Jamestown Evening Journal
September 13, 1918
A SMALL WORLD AFTER ALL
Some months ago the Journal contained this editorial squib: “If baseball is really necessary, there are lots of men above draft age who could give us a pretty fair imitation of the real thing. We’d like to hear George Hope yell ‘Play Ball’ once more.
”This is a small world. Harry Carlson, once a baseball player well known in this city, now with the American expeditionary forces, picked up a copy of the Journal in No Man’s Land and read this paragraph. He enclosed the clipping to Mr. Hope together with a letter dated Aug. 22, “Somewhere on the sod in France.” He writes:
“Just a few lines to you to find out if you are just as much alive as ever. I am so far and hope to be hereafter, but the way the big ones are sailing by, we can’t tell much about life. The boys have got Heinie on the run so things are coming our way. War is hell just the same. There will be a good time in the old town when it’s over with.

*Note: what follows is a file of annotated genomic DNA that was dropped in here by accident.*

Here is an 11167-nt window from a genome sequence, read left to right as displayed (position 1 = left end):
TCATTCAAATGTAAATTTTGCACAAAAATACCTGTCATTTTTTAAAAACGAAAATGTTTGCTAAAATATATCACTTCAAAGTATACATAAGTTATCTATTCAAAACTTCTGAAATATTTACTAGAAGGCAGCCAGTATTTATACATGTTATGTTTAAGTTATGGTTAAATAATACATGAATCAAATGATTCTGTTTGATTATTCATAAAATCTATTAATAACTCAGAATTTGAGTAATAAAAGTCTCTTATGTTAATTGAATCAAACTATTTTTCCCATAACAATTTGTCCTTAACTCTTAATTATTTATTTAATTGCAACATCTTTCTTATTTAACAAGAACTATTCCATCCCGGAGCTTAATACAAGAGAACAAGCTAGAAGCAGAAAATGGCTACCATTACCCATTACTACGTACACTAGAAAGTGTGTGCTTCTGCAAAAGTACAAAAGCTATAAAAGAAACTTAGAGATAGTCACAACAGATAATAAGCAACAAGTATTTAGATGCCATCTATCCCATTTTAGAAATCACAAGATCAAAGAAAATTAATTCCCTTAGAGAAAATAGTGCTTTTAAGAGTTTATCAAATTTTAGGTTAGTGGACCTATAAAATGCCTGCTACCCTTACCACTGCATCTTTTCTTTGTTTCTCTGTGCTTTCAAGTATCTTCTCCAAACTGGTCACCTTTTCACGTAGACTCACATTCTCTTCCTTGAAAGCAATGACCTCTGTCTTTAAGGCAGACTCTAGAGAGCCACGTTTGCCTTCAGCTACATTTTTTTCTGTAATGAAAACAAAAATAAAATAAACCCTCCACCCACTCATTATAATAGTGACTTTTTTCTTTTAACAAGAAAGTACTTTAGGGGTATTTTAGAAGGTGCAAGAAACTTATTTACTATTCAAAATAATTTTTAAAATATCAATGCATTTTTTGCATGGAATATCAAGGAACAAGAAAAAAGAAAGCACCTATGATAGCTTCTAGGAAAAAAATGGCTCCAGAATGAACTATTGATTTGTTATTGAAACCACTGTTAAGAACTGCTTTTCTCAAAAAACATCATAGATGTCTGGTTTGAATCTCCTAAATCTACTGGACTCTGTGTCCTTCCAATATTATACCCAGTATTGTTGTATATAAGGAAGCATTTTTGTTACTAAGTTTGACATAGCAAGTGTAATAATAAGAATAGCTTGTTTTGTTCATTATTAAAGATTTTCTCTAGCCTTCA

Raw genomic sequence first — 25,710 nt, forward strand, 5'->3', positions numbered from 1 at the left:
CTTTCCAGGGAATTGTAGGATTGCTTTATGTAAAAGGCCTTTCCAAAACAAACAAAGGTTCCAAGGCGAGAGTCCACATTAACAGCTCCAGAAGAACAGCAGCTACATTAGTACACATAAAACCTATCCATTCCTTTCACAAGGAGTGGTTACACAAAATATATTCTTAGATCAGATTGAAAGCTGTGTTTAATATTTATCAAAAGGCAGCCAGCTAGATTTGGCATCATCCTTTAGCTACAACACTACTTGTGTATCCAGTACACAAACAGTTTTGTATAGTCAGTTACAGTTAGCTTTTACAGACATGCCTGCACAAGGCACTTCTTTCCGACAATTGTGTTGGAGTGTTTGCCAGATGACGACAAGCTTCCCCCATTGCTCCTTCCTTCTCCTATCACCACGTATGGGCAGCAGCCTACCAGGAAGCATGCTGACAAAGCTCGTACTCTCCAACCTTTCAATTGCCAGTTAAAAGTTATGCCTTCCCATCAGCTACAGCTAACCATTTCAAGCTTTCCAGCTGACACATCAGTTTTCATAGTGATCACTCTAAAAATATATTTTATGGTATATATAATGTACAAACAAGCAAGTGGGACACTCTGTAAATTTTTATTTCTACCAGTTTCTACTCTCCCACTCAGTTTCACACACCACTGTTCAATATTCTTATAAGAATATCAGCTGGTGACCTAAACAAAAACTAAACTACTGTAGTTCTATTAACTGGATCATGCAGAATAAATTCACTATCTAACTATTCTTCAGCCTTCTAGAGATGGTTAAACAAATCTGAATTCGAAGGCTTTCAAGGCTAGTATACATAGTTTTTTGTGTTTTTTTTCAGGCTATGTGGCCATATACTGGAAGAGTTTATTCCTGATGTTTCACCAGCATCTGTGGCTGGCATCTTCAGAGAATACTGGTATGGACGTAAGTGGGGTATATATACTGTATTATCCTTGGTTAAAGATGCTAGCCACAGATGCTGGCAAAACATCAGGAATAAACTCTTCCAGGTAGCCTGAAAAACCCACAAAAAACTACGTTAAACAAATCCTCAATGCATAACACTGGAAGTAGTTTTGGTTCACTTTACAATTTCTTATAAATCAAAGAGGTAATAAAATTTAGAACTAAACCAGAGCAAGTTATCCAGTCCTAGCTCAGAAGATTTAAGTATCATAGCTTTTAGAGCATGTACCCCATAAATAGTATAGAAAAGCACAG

“I am with the boys on a big front. There were a lot of them for a few days, but the Yankee boys are a bunch of fighters when they start something. There is going to be something doing. Heinie can’t bluff them.
“I found the Jamestown paper in No Man’s Land and this was in it. Here is the clipping. I ran across Charles Detine and he said the old timers were back again.
“We’re having some nice weather here, but the nights are cold. What do you think of wearing overcoats in the month of July? We did. Sunny France, well I guess not. I’ve got enough of this country and I will go back to the U. S. A. just as soon as they know enough to quit fighting.
“So long; write.
“Harry G. Carlson
“Co., A 306th M. G. B.
“American Expeditionary Forces
“Via New York”